This is a suit under the Employers' Liability Act for negligently causing the death of Edward L. Flynn, brought on May 15, 1929, by Flynn's executor for the benefit of Flynn's dependent widow and children. It is alleged that the injury was suffered on December 4, 1923, and that it caused Flynn's death on September 1, 1928.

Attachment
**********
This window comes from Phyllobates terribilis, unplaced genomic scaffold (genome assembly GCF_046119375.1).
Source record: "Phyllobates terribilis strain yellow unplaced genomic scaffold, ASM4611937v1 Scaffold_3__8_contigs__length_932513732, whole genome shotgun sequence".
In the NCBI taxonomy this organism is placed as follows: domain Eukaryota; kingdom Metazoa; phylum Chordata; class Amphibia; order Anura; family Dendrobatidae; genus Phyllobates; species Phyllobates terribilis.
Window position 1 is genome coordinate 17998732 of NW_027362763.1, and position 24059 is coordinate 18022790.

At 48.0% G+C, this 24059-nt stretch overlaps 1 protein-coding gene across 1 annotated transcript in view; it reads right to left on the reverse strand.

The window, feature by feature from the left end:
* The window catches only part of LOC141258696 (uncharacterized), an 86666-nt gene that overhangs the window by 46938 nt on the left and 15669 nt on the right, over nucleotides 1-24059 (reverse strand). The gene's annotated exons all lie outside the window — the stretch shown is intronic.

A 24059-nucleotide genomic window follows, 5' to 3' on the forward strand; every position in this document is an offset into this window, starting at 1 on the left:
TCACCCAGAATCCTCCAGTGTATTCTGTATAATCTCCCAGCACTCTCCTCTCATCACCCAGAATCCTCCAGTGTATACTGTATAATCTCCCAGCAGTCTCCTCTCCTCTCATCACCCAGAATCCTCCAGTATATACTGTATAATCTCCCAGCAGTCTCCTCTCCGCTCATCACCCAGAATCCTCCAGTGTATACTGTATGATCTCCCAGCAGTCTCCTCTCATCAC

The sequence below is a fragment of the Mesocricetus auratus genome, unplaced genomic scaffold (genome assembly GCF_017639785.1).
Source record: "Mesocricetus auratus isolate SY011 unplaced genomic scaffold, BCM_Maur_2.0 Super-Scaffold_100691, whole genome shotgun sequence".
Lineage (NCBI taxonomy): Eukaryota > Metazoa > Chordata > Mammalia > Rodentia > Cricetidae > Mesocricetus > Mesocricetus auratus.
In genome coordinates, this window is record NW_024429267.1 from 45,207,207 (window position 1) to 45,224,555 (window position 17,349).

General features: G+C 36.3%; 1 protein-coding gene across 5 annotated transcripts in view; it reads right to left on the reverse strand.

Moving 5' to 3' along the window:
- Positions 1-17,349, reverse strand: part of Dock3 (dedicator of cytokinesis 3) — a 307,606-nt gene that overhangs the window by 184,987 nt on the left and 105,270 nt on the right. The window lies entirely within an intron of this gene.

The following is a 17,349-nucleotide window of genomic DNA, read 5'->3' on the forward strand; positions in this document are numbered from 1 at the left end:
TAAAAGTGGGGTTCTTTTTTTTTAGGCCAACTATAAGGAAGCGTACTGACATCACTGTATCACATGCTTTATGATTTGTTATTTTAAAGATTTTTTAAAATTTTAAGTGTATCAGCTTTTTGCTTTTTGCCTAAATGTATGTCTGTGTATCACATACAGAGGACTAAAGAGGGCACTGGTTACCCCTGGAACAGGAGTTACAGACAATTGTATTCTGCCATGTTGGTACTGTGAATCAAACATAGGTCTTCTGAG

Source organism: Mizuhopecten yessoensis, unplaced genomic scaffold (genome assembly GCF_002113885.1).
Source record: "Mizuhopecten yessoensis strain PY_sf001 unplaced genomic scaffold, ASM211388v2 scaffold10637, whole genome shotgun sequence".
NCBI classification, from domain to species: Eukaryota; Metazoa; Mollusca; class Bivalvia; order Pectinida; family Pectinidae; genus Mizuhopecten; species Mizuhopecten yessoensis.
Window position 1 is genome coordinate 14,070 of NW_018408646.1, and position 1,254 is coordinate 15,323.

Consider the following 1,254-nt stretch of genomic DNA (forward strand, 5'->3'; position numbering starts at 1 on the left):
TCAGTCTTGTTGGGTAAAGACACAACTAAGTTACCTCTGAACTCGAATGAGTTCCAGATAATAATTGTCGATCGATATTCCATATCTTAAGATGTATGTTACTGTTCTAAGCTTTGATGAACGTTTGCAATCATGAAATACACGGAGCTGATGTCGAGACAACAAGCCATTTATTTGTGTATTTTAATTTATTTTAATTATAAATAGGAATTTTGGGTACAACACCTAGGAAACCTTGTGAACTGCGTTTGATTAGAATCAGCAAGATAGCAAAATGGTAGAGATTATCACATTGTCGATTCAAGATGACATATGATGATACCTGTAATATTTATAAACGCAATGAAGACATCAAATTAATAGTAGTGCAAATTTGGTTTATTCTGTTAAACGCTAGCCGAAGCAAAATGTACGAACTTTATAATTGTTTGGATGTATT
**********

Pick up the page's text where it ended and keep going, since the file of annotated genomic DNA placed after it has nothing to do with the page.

The Act of 1908 gives a right of action to the employee or, in case of his death, to his personal representative for the benefit of the widow and children, and provides that no action shall be maintained "unless commenced within two years from the day the cause of action accrued." § 6. Obviously Flynn's right of action was barred, but it is argued that the right on behalf of the widow and children is distinct; that their cause of action could not arise until Flynn's death, and that therefore the two years did not begin to run until September 1, 1928. But the argument comes too late. It is established that the present right, although not strictly representative, is derivative and dependent upon the continuance of a right in the injured employee at the time of his death. Michigan Central R. Co. v. Vreeland, 227 U.S. 59, 70. On this ground an effective release by the employee makes it impossible for his administrator to recover. Mellon v. Goodyear, 277 U.S. 335, 344. The running of the two years from the time when his cause of action accrued extinguishes it as effectively as a release, Engel v. Davenport, 271 U.S. 33, 38, and the same consequence follows. Our conclusion that this action could not be brought is required by the former decisions of this Court.